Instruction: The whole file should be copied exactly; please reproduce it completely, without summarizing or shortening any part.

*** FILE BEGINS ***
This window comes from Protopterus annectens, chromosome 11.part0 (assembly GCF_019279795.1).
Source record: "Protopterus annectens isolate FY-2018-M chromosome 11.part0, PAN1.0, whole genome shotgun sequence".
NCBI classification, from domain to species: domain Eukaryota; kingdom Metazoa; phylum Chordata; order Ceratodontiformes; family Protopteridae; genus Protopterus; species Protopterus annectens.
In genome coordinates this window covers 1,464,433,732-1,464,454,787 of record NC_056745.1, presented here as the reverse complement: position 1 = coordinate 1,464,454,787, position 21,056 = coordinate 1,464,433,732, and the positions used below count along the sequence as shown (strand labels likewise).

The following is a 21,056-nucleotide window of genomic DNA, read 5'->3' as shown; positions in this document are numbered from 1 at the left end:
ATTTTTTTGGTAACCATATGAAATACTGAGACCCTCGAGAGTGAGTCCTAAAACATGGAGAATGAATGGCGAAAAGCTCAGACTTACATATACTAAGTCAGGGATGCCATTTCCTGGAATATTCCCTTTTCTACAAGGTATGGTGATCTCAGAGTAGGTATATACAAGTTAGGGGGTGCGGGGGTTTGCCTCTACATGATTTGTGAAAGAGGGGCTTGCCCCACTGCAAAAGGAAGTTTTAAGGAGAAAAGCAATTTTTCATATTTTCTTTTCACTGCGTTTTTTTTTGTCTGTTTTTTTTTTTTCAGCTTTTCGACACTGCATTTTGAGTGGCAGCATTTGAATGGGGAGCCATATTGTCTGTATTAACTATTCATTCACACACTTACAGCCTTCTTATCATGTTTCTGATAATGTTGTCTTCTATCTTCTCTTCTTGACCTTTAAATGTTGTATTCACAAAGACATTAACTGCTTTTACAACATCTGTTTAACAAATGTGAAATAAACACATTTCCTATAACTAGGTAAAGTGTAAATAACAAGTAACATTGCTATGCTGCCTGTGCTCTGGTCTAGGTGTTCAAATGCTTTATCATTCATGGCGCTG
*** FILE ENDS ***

This window comes from Protopterus annectens, chromosome 11.part0 (assembly GCF_019279795.1).
Source record: "Protopterus annectens isolate FY-2018-M chromosome 11.part0, PAN1.0, whole genome shotgun sequence".
NCBI classification, from domain to species: domain Eukaryota; kingdom Metazoa; phylum Chordata; order Ceratodontiformes; family Protopteridae; genus Protopterus; species Protopterus annectens.
In genome coordinates this window covers 1,464,433,732-1,464,454,787 of record NC_056745.1, presented here as the reverse complement: position 1 = coordinate 1,464,454,787, position 21,056 = coordinate 1,464,433,732, and the positions used below count along the sequence as shown (strand labels likewise).

The following is a 21,056-nucleotide window of genomic DNA, read 5'->3' as shown; positions in this document are numbered from 1 at the left end:
ATTTTTTTGGTAACCATATGAAATACTGAGACCCTCGAGAGTGAGTCCTAAAACATGGAGAATGAATGGCGAAAAGCTCAGACTTACATATACTAAGTCAGGGATGCCATTTCCTGGAATATTCCCTTTTCTACAAGGTATGGTGATCTCAGAGTAGGTATATACAAGTTAGGGGGTGCGGGGGTTTGCCTCTACATGATTTGTGAAAGAGGGGCTTGCCCCACTGCAAAAGGAAGTTTTAAGGAGAAAAGCAATTTTTCATATTTTCTTTTCACTGCGTTTTTTTTTGTCTGTTTTTTTTTTTTCAGCTTTTCGACACTGCATTTTGAGTGGCAGCATTTGAATGGGGAGCCATATTGTCTGTATTAACTATTCATTCACACACTTACAGCCTTCTTATCATGTTTCTGATAATGTTGTCTTCTATCTTCTCTTCTTGACCTTTAAATGTTGTATTCACAAAGACATTAACTGCTTTTACAACATCTGTTTAACAAATGTGAAATAAACACATTTCCTATAACTAGGTAAAGTGTAAATAACAAGTAACATTGCTATGCTGCCTGTGCTCTGGTCTAGGTGTTCAAATGCTTTATCATTCATGGCGCTG